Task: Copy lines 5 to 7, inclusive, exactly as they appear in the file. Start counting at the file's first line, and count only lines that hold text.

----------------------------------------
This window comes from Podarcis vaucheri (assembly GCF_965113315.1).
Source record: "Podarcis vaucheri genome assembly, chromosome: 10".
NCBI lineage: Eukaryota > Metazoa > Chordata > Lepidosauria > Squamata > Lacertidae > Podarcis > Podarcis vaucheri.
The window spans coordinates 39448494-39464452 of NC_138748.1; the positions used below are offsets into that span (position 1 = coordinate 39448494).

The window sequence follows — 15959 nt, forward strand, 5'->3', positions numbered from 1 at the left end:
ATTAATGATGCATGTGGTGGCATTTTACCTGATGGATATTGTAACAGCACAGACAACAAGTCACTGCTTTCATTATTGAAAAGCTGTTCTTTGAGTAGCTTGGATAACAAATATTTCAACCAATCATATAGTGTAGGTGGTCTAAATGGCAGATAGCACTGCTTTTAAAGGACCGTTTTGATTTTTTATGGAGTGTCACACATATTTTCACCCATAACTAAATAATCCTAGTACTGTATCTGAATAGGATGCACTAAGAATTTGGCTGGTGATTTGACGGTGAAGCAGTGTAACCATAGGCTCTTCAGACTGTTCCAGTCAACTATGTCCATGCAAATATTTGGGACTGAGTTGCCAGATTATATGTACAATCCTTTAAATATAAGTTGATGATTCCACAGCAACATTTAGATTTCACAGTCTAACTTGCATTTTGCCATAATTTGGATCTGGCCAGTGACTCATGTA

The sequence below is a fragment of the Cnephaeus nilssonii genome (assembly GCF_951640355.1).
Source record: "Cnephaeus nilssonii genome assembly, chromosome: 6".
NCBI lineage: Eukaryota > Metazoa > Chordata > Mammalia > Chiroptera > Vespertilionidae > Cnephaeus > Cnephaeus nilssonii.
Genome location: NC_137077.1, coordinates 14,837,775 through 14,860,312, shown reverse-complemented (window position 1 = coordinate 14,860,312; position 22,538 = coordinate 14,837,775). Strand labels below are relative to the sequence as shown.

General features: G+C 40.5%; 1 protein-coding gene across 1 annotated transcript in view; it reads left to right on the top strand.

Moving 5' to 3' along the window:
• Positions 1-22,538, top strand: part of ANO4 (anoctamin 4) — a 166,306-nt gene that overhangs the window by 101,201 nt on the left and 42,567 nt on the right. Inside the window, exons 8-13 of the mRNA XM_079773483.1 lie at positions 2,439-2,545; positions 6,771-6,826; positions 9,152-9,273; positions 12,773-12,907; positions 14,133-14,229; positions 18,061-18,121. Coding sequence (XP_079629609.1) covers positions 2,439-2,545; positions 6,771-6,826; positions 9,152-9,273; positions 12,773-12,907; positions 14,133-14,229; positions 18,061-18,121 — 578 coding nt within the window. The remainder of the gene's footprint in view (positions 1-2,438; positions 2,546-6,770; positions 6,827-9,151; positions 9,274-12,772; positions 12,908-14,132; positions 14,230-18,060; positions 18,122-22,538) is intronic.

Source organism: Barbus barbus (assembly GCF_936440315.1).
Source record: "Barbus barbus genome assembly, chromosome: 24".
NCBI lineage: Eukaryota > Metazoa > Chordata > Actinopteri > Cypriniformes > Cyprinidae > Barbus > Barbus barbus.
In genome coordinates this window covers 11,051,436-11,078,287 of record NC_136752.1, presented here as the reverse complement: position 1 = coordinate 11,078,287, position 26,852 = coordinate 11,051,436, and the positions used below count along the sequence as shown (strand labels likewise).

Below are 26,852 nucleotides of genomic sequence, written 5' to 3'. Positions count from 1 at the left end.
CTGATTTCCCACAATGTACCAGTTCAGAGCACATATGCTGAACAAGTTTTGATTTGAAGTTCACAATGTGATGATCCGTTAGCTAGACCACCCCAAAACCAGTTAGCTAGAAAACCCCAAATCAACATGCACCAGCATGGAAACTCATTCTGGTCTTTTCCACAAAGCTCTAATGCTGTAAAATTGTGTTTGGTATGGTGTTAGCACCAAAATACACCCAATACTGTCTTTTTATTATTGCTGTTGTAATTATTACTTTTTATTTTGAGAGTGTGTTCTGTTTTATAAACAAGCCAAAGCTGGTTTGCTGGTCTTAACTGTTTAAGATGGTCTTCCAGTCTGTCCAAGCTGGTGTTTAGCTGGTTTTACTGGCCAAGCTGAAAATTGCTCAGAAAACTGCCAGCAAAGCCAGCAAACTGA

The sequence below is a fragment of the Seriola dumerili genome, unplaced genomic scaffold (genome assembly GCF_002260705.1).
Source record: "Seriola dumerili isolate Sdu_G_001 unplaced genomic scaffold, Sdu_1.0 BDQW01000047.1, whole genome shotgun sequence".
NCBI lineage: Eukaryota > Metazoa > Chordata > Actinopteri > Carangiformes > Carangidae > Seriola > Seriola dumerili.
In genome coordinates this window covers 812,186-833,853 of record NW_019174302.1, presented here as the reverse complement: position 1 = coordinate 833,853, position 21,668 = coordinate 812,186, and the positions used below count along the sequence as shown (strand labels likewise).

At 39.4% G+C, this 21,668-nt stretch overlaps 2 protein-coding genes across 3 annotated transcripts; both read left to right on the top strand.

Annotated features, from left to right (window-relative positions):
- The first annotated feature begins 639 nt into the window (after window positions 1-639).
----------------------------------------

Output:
The window sequence follows — 15959 nt, forward strand, 5'->3', positions numbered from 1 at the left end:
ATTAATGATGCATGTGGTGGCATTTTACCTGATGGATATTGTAACAGCACAGACAACAAGTCACTGCTTTCATTATTGAAAAGCTGTTCTTTGAGTAGCTTGGATAACAAATATTTCAACCAATCATATAGTGTAGGTGGTCTAAATGGCAGATAGCACTGCTTTTAAAGGACCGTTTTGATTTTTTATGGAGTGTCACACATATTTTCACCCATAACTAAATAATCCTAGTACTGTATCTGAATAGGATGCACTAAGAATTTGGCTGGTGATTTGACGGTGAAGCAGTGTAACCATAGGCTCTTCAGACTGTTCCAGTCAACTATGTCCATGCAAATATTTGGGACTGAGTTGCCAGATTATATGTACAATCCTTTAAATATAAGTTGATGATTCCACAGCAACATTTAGATTTCACAGTCTAACTTGCATTTTGCCATAATTTGGATCTGGCCAGTGACTCATGTA

The sequence below is a fragment of the Cnephaeus nilssonii genome (assembly GCF_951640355.1).